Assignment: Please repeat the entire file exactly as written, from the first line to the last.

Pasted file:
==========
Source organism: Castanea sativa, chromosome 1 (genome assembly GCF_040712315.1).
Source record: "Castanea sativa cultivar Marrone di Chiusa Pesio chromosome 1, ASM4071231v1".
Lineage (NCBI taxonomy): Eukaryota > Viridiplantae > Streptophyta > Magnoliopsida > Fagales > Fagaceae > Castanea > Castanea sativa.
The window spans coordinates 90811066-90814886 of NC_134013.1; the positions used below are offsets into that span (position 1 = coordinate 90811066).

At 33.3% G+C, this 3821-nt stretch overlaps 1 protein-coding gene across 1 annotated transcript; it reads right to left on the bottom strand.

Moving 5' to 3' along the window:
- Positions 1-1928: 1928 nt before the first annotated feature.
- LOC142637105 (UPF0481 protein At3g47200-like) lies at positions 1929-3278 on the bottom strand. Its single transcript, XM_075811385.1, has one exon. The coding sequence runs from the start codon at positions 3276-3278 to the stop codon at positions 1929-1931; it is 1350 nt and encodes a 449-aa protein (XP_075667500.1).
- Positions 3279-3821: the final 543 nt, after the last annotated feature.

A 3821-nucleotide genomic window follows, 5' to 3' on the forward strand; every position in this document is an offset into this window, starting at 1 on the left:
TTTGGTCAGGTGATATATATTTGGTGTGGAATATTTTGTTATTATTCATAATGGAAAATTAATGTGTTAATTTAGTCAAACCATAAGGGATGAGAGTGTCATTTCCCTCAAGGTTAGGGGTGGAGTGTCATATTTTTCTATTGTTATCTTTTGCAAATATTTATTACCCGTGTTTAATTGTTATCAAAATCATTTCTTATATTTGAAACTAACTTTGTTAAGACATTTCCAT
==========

Source organism: Castanea sativa, chromosome 1 (genome assembly GCF_040712315.1).
Source record: "Castanea sativa cultivar Marrone di Chiusa Pesio chromosome 1, ASM4071231v1".
Lineage (NCBI taxonomy): Eukaryota > Viridiplantae > Streptophyta > Magnoliopsida > Fagales > Fagaceae > Castanea > Castanea sativa.
The window spans coordinates 90811066-90814886 of NC_134013.1; the positions used below are offsets into that span (position 1 = coordinate 90811066).

At 33.3% G+C, this 3821-nt stretch overlaps 1 protein-coding gene across 1 annotated transcript; it reads right to left on the bottom strand.

Moving 5' to 3' along the window:
- Positions 1-1928: 1928 nt before the first annotated feature.
- LOC142637105 (UPF0481 protein At3g47200-like) lies at positions 1929-3278 on the bottom strand. Its single transcript, XM_075811385.1, has one exon. The coding sequence runs from the start codon at positions 3276-3278 to the stop codon at positions 1929-1931; it is 1350 nt and encodes a 449-aa protein (XP_075667500.1).
- Positions 3279-3821: the final 543 nt, after the last annotated feature.

A 3821-nucleotide genomic window follows, 5' to 3' on the forward strand; every position in this document is an offset into this window, starting at 1 on the left:
TTTGGTCAGGTGATATATATTTGGTGTGGAATATTTTGTTATTATTCATAATGGAAAATTAATGTGTTAATTTAGTCAAACCATAAGGGATGAGAGTGTCATTTCCCTCAAGGTTAGGGGTGGAGTGTCATATTTTTCTATTGTTATCTTTTGCAAATATTTATTACCCGTGTTTAATTGTTATCAAAATCATTTCTTATATTTGAAACTAACTTTGTTAAGACATTTCCAT